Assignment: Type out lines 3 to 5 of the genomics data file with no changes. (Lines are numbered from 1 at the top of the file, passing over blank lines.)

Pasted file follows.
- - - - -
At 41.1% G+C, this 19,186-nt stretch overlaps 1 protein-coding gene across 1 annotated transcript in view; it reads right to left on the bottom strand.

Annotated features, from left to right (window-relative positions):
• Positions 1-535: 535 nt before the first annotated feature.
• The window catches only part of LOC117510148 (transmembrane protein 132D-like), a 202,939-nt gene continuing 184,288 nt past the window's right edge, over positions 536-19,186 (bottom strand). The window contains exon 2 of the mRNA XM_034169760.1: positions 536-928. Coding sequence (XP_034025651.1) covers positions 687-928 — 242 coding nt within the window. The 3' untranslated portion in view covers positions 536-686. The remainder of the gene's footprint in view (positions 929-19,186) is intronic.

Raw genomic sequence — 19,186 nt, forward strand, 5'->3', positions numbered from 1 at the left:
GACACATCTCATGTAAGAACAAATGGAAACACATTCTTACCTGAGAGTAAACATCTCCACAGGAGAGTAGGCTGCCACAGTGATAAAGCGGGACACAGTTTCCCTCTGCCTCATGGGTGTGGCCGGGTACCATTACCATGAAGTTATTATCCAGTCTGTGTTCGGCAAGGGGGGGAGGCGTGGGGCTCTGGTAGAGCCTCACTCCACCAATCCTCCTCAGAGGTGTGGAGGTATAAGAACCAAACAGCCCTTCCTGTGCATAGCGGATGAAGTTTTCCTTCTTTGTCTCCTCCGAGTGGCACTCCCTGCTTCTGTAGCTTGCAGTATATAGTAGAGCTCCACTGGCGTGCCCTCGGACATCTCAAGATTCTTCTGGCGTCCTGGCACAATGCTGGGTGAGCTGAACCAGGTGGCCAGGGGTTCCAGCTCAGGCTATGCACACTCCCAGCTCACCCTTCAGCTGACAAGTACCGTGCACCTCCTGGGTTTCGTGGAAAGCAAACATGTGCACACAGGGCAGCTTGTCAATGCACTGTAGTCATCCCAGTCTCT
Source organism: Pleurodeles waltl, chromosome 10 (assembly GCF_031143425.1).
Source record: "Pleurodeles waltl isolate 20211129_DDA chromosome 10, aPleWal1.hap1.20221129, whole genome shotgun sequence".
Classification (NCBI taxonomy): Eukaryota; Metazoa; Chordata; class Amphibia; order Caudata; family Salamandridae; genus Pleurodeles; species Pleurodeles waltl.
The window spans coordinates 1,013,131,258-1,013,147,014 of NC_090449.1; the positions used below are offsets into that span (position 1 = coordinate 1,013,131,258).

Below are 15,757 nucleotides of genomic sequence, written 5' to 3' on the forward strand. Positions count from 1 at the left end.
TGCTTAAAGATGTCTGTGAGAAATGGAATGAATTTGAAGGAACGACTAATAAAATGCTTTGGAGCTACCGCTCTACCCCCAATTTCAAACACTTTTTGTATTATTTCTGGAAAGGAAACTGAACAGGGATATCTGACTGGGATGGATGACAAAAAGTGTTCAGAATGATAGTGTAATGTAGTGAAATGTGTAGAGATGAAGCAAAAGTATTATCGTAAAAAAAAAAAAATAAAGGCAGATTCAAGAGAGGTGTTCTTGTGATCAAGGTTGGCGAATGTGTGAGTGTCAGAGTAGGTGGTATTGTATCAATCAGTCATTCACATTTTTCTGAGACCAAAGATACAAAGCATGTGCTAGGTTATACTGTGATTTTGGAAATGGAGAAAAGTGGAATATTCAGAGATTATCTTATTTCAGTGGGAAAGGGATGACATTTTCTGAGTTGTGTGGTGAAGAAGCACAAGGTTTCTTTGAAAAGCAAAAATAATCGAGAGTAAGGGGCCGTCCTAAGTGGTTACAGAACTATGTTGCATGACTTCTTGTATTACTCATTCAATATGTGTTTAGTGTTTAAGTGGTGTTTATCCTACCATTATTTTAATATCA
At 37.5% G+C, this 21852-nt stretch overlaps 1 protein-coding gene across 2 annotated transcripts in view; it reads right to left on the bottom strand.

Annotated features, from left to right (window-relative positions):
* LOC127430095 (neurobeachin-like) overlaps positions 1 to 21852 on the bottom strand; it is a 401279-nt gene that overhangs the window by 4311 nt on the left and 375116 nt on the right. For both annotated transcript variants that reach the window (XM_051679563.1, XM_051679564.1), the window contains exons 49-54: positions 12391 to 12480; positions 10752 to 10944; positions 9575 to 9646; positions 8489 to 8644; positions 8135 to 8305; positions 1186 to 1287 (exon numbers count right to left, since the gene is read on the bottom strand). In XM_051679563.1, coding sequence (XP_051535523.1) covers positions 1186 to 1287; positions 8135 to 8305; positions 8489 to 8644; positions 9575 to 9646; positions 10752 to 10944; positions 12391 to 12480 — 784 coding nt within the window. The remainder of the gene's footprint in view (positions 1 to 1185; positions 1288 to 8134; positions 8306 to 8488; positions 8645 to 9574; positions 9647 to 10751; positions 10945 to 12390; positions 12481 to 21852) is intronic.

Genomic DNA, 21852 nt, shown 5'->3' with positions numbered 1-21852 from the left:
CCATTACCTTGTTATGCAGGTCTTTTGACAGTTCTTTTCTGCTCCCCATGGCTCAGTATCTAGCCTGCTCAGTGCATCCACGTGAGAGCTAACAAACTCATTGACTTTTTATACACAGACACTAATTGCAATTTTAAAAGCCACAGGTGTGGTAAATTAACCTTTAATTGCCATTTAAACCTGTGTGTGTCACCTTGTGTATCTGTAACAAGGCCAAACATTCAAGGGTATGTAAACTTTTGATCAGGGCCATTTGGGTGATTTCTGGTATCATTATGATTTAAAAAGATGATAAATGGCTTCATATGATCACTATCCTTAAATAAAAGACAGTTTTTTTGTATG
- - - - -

• Positions 1-535: 535 nt before the first annotated feature.
• The window catches only part of LOC117510148 (transmembrane protein 132D-like), a 202,939-nt gene continuing 184,288 nt past the window's right edge, over positions 536-19,186 (bottom strand). The window contains exon 2 of the mRNA XM_034169760.1: positions 536-928. Coding sequence (XP_034025651.1) covers positions 687-928 — 242 coding nt within the window. The 3' untranslated portion in view covers positions 536-686. The remainder of the gene's footprint in view (positions 929-19,186) is intronic.

Raw genomic sequence — 19,186 nt, forward strand, 5'->3', positions numbered from 1 at the left: